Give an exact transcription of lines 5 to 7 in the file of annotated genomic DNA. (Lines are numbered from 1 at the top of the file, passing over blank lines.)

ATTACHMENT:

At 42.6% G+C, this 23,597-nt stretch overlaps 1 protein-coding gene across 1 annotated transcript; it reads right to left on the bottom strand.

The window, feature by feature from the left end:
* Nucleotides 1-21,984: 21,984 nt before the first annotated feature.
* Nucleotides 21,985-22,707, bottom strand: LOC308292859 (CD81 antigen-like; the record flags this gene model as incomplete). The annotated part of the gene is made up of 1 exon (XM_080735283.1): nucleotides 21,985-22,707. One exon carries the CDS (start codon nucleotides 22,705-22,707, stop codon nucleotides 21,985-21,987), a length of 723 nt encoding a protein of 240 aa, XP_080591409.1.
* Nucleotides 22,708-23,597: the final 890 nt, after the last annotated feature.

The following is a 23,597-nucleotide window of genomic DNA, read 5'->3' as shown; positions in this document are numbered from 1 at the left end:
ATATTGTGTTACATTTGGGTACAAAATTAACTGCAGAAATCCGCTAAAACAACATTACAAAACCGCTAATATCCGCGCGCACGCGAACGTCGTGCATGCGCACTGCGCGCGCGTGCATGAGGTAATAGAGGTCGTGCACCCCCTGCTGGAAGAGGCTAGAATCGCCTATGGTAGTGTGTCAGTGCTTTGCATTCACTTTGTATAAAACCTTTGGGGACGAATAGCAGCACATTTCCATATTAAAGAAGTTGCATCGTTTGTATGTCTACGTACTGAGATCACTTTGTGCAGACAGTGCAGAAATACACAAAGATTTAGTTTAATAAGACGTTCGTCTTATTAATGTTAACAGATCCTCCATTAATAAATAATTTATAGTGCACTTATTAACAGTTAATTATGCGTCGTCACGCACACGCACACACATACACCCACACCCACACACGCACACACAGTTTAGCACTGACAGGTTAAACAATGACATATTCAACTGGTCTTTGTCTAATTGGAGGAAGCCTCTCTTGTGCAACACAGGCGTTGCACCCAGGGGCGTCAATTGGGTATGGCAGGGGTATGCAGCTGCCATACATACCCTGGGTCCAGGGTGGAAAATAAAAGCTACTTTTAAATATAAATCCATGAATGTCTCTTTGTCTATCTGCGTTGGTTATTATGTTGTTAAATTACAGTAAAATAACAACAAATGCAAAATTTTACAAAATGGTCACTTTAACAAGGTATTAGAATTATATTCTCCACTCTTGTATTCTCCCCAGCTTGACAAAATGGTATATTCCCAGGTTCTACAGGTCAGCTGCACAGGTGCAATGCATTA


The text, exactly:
* Nucleotides 22,708-23,597: the final 890 nt, after the last annotated feature.

The following is a 23,597-nucleotide window of genomic DNA, read 5'->3' as shown; positions in this document are numbered from 1 at the left end:
ATATTGTGTTACATTTGGGTACAAAATTAACTGCAGAAATCCGCTAAAACAACATTACAAAACCGCTAATATCCGCGCGCACGCGAACGTCGTGCATGCGCACTGCGCGCGCGTGCATGAGGTAATAGAGGTCGTGCACCCCCTGCTGGAAGAGGCTAGAATCGCCTATGGTAGTGTGTCAGTGCTTTGCATTCACTTTGTATAAAACCTTTGGGGACGAATAGCAGCACATTTCCATATTAAAGAAGTTGCATCGTTTGTATGTCTACGTACTGAGATCACTTTGTGCAGACAGTGCAGAAATACACAAAGATTTAGTTTAATAAGACGTTCGTCTTATTAATGTTAACAGATCCTCCATTAATAAATAATTTATAGTGCACTTATTAACAGTTAATTATGCGTCGTCACGCACACGCACACACATACACCCACACCCACACACGCACACACAGTTTAGCACTGACAGGTTAAACAATGACATATTCAACTGGTCTTTGTCTAATTGGAGGAAGCCTCTCTTGTGCAACACAGGCGTTGCACCCAGGGGCGTCAATTGGGTATGGCAGGGGTATGCAGCTGCCATACATACCCTGGGTCCAGGGTGGAAAATAAAAGCTACTTTTAAATATAAATCCATGAATGTCTCTTTGTCTATCTGCGTTGGTTATTATGTTGTTAAATTACAGTAAAATAACAACAAATGCAAAATTTTACAAAATGGTCACTTTAACAAGGTATTAGAATTATATTCTCCACTCTTGTATTCTCCCCAGCTTGACAAAATGGTATATTCCCAGGTTCTACAGGTCAGCTGCACAGGTGCAATGCATTA